Travers (equestrian sport)

from Wikipedia, the free encyclopedia
Positioning and beating lines at the traverse

As Travers (engl. Haunches-in ., French tête au mur ) is in the art of riding a forward lateral movement of the horse referred to, in which the horse and bent in a shutdown of approximately 30 degrees on four Hufschlaglinien goes; the hindquarters are placed towards the inside of the lane, while the forehand remains on the hoofbeat. The horse crosses both front and rear legs (see also traversal ), paying attention to a slight inner position. Travers can be ridden on both straight and curved lines. The counter lesson to Travers is Renvers . In terms of movement, Travers, Renvers and Traversals are to be seen as one lesson.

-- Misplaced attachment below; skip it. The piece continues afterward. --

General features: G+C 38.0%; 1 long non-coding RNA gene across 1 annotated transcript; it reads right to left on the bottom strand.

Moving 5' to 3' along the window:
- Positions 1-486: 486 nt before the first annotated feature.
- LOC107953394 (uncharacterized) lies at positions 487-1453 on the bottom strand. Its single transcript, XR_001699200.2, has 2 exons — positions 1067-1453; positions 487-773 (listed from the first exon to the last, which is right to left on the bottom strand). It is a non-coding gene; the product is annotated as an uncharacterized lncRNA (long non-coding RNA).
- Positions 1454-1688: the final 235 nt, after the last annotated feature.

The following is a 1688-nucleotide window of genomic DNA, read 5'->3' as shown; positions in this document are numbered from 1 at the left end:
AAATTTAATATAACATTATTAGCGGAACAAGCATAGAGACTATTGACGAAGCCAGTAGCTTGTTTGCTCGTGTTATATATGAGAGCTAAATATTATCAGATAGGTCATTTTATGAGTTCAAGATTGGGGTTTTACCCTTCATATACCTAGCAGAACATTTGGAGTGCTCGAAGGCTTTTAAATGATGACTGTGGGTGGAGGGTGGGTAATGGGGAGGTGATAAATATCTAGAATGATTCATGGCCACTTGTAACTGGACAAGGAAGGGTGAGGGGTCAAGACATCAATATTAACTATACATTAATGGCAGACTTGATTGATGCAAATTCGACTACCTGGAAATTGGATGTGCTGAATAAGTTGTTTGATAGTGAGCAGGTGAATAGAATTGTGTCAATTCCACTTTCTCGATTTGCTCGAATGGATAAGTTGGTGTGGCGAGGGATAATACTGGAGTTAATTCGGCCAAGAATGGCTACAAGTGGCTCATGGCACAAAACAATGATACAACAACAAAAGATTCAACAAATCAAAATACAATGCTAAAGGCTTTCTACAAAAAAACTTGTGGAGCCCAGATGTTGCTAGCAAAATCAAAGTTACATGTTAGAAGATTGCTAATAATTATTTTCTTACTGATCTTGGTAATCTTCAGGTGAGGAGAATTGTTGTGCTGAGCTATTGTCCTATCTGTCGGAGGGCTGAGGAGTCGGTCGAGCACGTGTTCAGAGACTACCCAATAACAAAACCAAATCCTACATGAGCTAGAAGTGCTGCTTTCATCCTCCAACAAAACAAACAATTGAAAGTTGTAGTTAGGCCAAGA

Travers and Renvers encourage diligence and momentum because the horse has to step under more with its hind legs. There are also both solving and gathering lessons - all important criteria of the training scale . The hind legs are strengthened and the horse is made more aware of the need for assistance.

The "further or narrower U-turn in a more or less pronounced traverse position" is called "Passade".


  • Guidelines for riding and driving. Vol. 2: Advanced training . Published by the German Equestrian Association (FNverlag), 12th edition, Warendorf 1997, ISBN 3-88542-283-2 , pp. 54–58
  • Waldemar Seunig : From the paddock to the caper. The training of the riding horse . With an afterword by Bertold Schirg. 2. Reprint of the edition Berlin 1943, Hildesheim etc. 2001 ( Documenta Hippologica ), ISBN 3-487-08348-5

Individual evidence

  1. Seunig, p. 310